That is the time zone we are about to enter. If we support and invest in Shmittah, we can certainly always be part of this miraculous period. But in the dangerous time we find ourselves, it behooves us even more to identify as closely as possible with the goals and ideals of Shmittah before and during the upcoming year of 5782. To return to the importance of emunah and bitachon – belief and trust – in the Almighty Creator, we must listen to the timeless words of the Kli Yokor: “Hashem was concerned that since Klal Yisroel was about to enter the land and engage in agricultural pursuits, they might forget their G-d. They would think that their own power and efforts were going to produce crops in a normative way, without divine intervention… Therefore, Hashem removed them completely from the rules of nature, extricating them from the limitations of all other peoples. Everyone else plants for a year or two, leaves the land fallow to rest, and returns to sow and reap again. Klal Yisroel, however, is commanded to plant consecutively for six years, yet the land will not be diminished in its productivity. Not only that, but the land will miraculously produce enough for three years. Furthermore, the people will be satiated by less, so that even a small crop will go a much longer way. Through these miracles, everyone will know that “the entire land is Mine” (Vayikra 25:2).
Even if we are not farmers, don’t we need these words and actions in our own lives? We, too, fall into the trap of feeling that our expertise, talents, experience and good fortune guarantee our success. Shmittah is the periodic reminder we require everywhere that we are in the hands of the One Who both created and runs the universe. It is foolish and myopic to think that we, who don’t till the soil, don’t need Shmittah in our lives. Even the world at large knows the concept of a sabbatical, where one can take a deep breath, reevaluate, and reassess what we have been doing. The novi reminds us in no uncertain terms that we often fall into the trap of following “mitzvas anoshim melumadah, rote learning of human commands” (Yeshayahu 29:13). Rav Aharon Leib Shteinman (Yimalei Pi Tehilasecha, page 153) quotes from the Chofetz Chaim that if one, G-d forbid, is missing a limb, he can still function, but if he has no heart, he is lost. One who performs mitzvos by rote is like one who has no heart and his actions are therefore meaningless. Shmittah is a time to restore our hearts and give us all a much-needed transplant of fresh blood and devotion.
One of the farmers who is now keeping his second Shmittah lamented that “the last time Shmittah came as a shock for me because I decided to observe it so close to Shmittah. I had little time to plan. It was like someone telling you that Yom Kippur is starting in one minute and you have to fast. You can do it, but preparing would help.” We, too, would do well to start now, so that we can benefit from the bountiful spiritual harvest we will reap at the end of 5782, with Hashem’s help.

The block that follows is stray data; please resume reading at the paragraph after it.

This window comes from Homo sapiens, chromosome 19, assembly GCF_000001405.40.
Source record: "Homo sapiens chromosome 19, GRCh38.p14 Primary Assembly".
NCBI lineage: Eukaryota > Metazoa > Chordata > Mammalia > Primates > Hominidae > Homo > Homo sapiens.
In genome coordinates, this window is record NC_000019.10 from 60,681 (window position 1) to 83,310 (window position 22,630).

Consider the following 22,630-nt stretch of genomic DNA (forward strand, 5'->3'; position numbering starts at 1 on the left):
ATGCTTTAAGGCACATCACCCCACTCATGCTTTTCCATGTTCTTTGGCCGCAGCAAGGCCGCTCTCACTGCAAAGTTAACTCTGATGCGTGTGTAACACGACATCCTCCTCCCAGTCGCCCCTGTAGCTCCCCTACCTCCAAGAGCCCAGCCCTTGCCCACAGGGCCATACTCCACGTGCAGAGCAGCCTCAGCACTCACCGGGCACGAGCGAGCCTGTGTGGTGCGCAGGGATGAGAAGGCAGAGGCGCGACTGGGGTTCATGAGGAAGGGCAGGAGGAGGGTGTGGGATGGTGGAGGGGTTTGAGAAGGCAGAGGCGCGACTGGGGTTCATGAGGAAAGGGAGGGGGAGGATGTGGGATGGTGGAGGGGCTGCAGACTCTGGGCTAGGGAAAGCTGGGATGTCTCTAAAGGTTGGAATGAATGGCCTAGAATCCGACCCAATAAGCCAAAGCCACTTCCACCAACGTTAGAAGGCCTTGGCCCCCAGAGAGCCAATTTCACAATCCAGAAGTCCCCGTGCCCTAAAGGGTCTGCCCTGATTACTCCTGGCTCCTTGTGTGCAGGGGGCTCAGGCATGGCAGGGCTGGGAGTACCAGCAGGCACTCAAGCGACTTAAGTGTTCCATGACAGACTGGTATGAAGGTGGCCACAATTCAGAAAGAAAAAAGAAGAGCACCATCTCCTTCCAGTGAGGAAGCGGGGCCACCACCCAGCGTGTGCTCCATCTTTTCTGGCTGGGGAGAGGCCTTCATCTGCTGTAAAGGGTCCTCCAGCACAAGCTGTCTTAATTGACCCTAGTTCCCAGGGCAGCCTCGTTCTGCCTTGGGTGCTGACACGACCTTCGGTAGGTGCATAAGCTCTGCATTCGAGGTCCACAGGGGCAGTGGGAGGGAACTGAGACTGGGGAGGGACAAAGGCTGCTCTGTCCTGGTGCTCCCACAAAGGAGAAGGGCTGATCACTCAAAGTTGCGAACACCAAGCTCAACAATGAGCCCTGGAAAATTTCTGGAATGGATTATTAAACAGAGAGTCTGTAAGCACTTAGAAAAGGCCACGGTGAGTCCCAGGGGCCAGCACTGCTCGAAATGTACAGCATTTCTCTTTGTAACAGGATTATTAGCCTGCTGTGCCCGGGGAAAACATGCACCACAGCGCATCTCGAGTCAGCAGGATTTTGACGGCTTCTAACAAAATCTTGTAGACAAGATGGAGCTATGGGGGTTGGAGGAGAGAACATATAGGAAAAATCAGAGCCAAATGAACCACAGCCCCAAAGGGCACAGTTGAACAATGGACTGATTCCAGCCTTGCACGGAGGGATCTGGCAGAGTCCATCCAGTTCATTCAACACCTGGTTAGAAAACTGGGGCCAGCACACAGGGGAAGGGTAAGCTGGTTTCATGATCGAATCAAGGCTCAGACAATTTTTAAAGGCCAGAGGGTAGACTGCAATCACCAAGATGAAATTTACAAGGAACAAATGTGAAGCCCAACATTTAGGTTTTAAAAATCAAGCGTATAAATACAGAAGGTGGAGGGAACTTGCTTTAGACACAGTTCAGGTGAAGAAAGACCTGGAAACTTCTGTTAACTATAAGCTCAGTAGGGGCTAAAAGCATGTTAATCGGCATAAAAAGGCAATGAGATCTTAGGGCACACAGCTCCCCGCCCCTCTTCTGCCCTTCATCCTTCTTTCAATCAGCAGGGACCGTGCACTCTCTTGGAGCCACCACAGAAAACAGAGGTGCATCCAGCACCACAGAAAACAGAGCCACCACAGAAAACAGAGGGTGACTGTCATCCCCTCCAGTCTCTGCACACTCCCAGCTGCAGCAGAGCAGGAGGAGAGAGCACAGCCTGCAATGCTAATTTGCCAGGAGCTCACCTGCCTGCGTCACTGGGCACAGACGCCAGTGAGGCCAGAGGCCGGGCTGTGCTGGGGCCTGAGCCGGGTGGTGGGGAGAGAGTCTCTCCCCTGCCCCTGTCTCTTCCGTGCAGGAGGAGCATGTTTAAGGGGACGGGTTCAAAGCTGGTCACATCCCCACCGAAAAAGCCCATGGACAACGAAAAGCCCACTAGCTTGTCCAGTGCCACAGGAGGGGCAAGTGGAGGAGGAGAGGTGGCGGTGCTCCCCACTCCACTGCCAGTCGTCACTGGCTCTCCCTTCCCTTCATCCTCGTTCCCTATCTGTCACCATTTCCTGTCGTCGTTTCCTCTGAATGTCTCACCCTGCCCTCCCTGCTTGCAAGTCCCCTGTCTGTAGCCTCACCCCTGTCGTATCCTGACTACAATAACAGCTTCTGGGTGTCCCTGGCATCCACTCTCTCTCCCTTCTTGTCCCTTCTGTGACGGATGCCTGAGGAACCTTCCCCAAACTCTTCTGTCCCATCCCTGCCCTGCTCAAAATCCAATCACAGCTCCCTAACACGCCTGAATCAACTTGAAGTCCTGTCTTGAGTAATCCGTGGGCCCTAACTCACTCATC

The Abarbanel, too, reminds us that Shmittah is the great Shabbos, for just as Shabbos teaches us to stop our work and realize that Hashem is the One Who provides all for us, so does Shmittah teach us that “man lives for but seventy years.” If we spend all of our lives chasing the elusive and ephemeral parnassah, what will happen to the spiritual component of our existence? Shmittah comes just in time every seven years to reassert that there is a higher purpose to life than the daily grind and the constant danger of forgetting our ultimate purpose on earth.
The Chasam Sofer adds that it is clear that only the Creator could have commanded such a mitzvah as Shmittah. To tell a farmer to desist for a year from any normal agricultural work and yet expect that he would have enough for three years would be irrational and foolish unless it actually came from the One Who provides all the time. He gives and He can take away. He provides when we do some hishtadlus – effort on our own – and He provides when we do nothing at all. It is Shmittah that sets us upon the proper path, not only for seven years, but for all the years of our lives.
Let us conclude with one Shmittah lesson for all of us both inside and outside the land. Rav Moshe Feinstein (Dorash Moshe, Vayikra 25:3) points out that the Torah tells us to plant for six years and stop in the sixth. Why does the Torah have to tell us to work during the six years? Wouldn’t it have been sufficient to say that in the seventh year, the land must rest? Rav Moshe answers that one is only permitted to rely upon miracles when Hashem commands us to so. However, during the first six years, we dare not say that G-d will provide without at least some hishtadlus. On the other hand, some people think that they may skip tefillah b’tzibbur because they must work during that time, but since Hashem has commanded us to daven with a minyan, this is no excuse, since Hashem will provide (see Mishnah Berurah 90:29). When we follow the Shmittah guidelines, our Father in heaven will give us whatever we need. Through participating in the great mitzvah of Shmittah, may we truly receive our parnassah from His hands directly, with honor and abundance.